A leading professor is warning of an antibiotics crisis which could lead to thousands of people dying from treatable illnesses.
Bacteria have acquired resistance to drugs
Professor Hugh McGavock from the University of Ulster has told the BBC "gross overprescribing " by doctors is making many antibiotics useless.
He has estimated that in 12 years all antibiotics could be redundant.
The professor, who specialises in prescribing science, claims the crisis in antibiotics is as big as Aids.
He told Radio Five Live overprescribing in the medical profession and the farming industry over the past 50 years has rendered many antibiotics useless.
He estimates that by 2015, bacteria which cause disease will be resistant to all antibiotics and diseases that are easily treatable now, will be killers.
The professor also claims that the majority of surgery will have to be stopped because antibiotics are needed to perform operations.
As evidence of the crisis already hitting, he points to the emergence of the MRSA superbug now prevalent in hospitals and care homes across the UK.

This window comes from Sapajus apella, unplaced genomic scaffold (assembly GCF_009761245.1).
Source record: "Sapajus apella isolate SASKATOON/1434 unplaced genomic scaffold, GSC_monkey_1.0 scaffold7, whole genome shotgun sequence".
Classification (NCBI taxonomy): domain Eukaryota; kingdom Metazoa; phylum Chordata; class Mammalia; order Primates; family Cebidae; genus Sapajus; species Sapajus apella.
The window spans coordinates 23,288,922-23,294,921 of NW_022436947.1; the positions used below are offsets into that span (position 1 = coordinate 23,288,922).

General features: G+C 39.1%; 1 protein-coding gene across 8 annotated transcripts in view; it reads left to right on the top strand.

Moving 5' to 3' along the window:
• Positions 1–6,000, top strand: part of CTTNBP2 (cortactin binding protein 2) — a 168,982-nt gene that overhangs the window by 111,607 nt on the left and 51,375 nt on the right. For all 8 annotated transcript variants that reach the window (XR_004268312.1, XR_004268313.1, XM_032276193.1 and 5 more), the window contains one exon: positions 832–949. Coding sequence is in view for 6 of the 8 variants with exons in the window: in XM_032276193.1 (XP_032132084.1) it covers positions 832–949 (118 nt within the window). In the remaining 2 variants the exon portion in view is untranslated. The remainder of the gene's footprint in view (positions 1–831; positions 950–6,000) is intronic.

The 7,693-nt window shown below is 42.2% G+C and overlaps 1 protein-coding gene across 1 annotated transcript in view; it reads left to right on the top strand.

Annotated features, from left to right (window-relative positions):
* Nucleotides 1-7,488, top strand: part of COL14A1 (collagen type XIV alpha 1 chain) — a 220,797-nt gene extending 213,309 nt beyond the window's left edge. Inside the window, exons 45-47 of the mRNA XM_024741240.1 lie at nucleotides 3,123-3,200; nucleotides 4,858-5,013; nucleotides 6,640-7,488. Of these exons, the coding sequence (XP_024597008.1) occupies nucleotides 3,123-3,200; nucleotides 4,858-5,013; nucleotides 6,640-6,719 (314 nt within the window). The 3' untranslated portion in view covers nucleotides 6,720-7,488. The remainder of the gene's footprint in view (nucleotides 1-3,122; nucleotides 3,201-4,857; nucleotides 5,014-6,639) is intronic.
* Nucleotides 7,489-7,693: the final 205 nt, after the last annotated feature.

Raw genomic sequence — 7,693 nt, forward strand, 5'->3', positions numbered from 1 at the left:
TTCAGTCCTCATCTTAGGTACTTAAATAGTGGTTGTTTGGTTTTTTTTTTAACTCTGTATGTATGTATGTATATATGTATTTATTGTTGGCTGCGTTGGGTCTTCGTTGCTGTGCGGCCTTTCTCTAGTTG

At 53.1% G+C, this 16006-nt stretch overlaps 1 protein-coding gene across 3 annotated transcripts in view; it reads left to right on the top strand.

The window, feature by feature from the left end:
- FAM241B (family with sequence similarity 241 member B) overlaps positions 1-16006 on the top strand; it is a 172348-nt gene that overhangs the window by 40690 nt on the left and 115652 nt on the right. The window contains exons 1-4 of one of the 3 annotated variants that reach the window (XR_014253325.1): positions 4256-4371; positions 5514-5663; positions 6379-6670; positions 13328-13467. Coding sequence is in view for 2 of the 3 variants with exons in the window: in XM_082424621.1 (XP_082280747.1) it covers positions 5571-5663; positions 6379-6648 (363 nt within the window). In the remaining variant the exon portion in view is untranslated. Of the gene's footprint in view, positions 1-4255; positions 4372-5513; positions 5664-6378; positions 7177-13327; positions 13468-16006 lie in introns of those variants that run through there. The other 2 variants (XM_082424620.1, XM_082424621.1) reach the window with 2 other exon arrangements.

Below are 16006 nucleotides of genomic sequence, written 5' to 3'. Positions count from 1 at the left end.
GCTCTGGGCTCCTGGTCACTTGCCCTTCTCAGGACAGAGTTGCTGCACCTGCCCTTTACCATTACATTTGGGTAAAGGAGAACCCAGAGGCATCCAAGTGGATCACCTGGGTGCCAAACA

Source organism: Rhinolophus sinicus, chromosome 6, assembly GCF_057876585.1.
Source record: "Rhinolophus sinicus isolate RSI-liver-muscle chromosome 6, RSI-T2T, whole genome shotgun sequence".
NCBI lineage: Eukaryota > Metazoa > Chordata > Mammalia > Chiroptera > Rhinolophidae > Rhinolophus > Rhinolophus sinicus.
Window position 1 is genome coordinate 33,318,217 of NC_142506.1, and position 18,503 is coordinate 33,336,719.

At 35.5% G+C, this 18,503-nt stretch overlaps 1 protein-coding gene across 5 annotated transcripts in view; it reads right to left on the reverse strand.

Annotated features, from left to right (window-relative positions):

Professor Roger Finch, a government advisor, agreed that humans are facing a very worrying problem.
But he did not accept it was the Doomsday scenario Prof McGavock describes.
Prof Finch said measures were in place to tackle the resistance to antibiotics to make sure a crisis did not materialise.
New types of antibiotics are being developed which make it tougher for bugs to become immune to them.
They work in the same way as many of the methods which the body itself has always used to rid itself of bacterial infections.
However critics say bacteria will eventually become immune to these drugs and that will make the body's natural resistance less effective.
This could lead to even simple cuts taking longer to heal.